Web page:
Serving Arizona State University Online Since 1995  Current Issue: Monday, September 10, 2007





Congress passes bill increasing federal aid

 by Sarah Owen
 published on Monday, September 10, 2007


Students relying on financial aid received a boost Friday, when the U.S. House and Senate passed a bill aimed at lowering the cost of higher education.

The College Cost Reduction Act seeks to increase federal aid available to students by a total of about $1.2 billion over the next five years, Rep. Harry Mitchell, D-Ariz. said. It is the largest investment in student aid since the GI Bill.

"We need to do what we can to encourage people to go to school," Mitchell said. "This bill does so much good. It's helping so many people."

Mitchell, who taught at Tempe High School for 28 years and whose wife is also a retired teacher, said the issue of college affordability has long been a priority for him.

The act, which will go before President Bush to be signed into law or vetoed, aims to increase the amount of aid students receive and also cut the interest rates on student loans.

If approved, it will increase the amount of money students are eligible to receive through the federally funded Pell Grant. Over the next five years the maximum amount of aid through the Pell Grant will increase incrementally by $1,090, to a total of $5,400, Mitchell said.

It will also secure funding for students who commit to teaching high-need subjects in high-need schools by providing pre-paid tuition assistance of $4,000 each year.

Interest rates on student loans will also be cut in half if the bill is approved. Rates will drop from 6.8 percent to 3.4 percent over the next five years.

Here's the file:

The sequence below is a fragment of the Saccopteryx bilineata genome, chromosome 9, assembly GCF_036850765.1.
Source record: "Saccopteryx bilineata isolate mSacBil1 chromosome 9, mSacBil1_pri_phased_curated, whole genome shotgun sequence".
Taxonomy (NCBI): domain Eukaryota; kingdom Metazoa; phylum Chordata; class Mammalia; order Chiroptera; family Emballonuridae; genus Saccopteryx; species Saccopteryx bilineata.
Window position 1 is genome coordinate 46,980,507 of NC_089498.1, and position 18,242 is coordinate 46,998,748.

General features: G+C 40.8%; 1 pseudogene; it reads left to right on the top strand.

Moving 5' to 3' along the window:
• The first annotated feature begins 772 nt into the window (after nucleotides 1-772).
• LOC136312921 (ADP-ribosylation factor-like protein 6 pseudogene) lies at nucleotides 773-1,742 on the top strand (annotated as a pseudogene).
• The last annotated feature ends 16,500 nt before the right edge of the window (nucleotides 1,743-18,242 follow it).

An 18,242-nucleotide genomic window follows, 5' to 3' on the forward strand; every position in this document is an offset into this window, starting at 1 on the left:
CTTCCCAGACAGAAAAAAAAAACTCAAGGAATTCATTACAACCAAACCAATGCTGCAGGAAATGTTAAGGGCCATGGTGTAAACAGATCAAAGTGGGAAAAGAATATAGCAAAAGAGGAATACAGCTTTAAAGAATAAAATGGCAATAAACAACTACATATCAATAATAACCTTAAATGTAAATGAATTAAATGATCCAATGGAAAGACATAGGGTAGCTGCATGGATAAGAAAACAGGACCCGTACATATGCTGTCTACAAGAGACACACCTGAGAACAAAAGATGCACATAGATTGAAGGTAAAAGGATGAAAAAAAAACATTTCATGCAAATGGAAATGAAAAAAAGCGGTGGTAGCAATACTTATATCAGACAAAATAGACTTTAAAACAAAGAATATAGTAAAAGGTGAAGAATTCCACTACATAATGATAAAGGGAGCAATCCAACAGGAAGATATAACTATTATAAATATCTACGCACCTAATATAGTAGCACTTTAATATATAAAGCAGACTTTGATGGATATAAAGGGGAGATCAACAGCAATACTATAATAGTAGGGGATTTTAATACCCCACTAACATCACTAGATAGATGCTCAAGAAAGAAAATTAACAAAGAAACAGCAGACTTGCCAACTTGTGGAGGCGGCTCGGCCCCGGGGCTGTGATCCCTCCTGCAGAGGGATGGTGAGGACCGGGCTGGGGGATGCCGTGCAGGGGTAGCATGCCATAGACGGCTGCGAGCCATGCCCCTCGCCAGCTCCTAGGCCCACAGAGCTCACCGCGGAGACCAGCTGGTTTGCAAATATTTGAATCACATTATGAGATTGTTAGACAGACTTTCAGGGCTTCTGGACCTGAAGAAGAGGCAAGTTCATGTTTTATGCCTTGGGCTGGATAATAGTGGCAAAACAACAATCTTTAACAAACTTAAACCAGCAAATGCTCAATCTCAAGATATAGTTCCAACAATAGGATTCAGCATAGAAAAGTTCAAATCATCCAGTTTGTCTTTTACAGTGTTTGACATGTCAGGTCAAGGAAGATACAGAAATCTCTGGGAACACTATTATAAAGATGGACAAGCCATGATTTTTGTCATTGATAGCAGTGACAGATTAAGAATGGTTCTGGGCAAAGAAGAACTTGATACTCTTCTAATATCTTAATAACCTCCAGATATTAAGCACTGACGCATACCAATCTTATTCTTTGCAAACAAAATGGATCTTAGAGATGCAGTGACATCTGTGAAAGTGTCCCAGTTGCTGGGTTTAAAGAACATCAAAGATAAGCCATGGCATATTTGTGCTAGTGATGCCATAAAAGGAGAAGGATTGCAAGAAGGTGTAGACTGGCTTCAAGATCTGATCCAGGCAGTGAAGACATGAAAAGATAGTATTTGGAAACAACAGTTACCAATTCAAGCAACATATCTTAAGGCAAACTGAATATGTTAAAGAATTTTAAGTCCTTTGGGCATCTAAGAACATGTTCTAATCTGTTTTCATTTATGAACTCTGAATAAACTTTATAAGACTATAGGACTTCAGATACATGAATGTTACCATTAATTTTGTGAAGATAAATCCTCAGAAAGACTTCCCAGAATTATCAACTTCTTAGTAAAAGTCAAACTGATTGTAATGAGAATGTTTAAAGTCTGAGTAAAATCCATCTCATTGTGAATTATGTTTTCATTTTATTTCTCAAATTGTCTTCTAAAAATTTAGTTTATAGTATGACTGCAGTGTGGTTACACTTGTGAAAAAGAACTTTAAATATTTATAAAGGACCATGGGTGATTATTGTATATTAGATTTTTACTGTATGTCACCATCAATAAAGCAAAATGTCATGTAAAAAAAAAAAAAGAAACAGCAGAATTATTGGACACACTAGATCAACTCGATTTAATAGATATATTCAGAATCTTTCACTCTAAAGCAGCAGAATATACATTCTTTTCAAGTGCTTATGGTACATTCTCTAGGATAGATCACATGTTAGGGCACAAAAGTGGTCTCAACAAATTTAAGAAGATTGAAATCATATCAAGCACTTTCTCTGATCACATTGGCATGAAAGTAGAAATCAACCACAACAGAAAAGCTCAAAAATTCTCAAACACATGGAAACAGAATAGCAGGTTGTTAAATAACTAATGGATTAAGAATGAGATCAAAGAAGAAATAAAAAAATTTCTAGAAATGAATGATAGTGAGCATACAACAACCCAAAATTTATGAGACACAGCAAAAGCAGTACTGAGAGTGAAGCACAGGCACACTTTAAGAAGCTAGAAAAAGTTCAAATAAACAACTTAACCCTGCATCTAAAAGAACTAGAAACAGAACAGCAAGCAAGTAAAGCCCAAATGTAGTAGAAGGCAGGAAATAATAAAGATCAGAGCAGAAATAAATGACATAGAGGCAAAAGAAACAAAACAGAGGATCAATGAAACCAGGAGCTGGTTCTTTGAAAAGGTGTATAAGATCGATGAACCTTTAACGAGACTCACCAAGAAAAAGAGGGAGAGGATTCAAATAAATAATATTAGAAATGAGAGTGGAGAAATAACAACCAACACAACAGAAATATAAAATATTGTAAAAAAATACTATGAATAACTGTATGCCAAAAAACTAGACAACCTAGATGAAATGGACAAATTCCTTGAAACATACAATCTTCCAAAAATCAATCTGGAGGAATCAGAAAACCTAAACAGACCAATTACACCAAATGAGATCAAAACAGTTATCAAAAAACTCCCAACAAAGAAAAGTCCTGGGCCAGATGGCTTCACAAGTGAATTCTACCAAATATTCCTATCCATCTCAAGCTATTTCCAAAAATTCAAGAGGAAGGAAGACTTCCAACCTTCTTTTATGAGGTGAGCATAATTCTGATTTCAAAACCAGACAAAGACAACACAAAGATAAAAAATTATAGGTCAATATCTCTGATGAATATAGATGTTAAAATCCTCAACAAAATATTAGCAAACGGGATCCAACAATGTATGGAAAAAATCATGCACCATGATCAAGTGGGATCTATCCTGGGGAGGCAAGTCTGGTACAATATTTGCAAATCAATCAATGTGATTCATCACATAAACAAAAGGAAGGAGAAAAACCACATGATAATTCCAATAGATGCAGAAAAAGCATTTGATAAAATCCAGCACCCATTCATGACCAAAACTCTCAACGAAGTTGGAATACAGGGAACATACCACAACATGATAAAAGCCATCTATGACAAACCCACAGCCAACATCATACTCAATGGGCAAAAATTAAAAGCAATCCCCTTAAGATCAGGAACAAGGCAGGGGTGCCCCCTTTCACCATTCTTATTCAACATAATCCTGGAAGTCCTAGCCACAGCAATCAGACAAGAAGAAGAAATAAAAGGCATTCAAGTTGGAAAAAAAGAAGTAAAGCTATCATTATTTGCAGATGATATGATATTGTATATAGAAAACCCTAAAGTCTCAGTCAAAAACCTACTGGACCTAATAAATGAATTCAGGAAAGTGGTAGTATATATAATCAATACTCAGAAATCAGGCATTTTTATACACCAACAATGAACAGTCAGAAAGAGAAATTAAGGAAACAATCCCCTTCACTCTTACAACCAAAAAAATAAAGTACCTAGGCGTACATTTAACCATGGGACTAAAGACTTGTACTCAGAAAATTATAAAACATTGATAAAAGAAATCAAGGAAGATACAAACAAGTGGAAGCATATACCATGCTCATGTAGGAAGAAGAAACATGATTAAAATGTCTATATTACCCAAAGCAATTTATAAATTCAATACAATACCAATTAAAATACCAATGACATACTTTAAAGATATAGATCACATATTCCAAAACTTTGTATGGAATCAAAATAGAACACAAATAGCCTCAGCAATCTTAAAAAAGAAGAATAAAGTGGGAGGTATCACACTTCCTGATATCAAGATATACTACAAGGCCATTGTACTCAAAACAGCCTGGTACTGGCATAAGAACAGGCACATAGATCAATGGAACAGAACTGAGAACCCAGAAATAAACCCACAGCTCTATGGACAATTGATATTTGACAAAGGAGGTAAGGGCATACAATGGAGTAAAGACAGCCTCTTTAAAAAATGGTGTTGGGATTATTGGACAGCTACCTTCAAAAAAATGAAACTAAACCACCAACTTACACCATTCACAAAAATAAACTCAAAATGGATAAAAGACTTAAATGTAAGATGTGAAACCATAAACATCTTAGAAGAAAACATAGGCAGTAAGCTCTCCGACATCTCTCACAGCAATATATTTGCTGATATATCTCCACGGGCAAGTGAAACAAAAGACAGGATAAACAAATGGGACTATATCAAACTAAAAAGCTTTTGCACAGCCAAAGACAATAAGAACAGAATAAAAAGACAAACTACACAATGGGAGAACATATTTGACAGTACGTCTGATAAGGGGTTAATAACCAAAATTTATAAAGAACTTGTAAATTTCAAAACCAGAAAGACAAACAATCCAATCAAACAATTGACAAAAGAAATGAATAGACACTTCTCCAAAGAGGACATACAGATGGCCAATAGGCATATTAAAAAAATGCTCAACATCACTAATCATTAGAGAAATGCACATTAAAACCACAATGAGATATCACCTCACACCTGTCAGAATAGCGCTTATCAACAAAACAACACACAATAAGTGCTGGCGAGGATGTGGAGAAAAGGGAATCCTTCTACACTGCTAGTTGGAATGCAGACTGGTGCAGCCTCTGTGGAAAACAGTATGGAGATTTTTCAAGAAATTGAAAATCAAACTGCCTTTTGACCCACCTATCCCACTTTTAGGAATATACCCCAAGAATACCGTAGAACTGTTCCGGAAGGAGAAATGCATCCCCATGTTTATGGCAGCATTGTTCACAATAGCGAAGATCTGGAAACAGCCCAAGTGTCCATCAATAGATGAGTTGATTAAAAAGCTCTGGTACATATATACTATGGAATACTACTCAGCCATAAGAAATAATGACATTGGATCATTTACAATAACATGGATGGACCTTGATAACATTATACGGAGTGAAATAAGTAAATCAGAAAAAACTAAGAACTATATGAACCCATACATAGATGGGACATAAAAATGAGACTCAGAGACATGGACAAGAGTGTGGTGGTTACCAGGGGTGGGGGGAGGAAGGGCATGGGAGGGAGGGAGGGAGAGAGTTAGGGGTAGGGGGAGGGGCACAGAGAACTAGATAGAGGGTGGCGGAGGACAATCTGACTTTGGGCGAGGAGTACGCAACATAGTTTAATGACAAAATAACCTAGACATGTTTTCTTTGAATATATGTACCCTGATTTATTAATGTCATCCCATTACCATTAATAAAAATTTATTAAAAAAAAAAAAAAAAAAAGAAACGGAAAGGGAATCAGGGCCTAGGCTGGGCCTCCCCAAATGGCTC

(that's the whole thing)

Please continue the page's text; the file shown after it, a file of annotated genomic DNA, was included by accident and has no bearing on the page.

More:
Mitchell said the act would boost college financial aid at no cost to taxpayers by reducing federal subsidies paid to college loan lenders.

"Money we would have paid to the banks is now going directly to the students," Mitchell said. "So the money for this is coming from the banks. But the banks can't lose money they're just not going to make as much as they have in the past."

Finance junior Lindsay Bayuk said she thinks the act is fantastic.

"This is hugely significant," Bayuk said. "It's one of the biggest things that can happen for students."

Bayuk said she thinks the act will prove most beneficial for low and middle-income students.

"It will increase the maximum amount [of the Pell Grant], and that amount goes to the neediest students," she said. "It will also create more opportunities for students who will be taking out loans."

Mitchell, who said the act is aimed at middle-class students, expects it to be signed by Bush.

Bush criticized the act earlier this summer and threatened to veto it, Mitchell said, but he is confident Bush will now approve it, since the act was overwhelmingly supported in both the House and Senate.

The conference report adopting the bill passed in the Senate and the House by a 292-97 vote.

Bayuk said she is excited to see that the efforts of students have paid off with the passing of this bill.

"It's great that Congress has made higher education a priority," she said. "All the phone calls and letters written by students it's really great to see what we can do and to see that Congress has listened."

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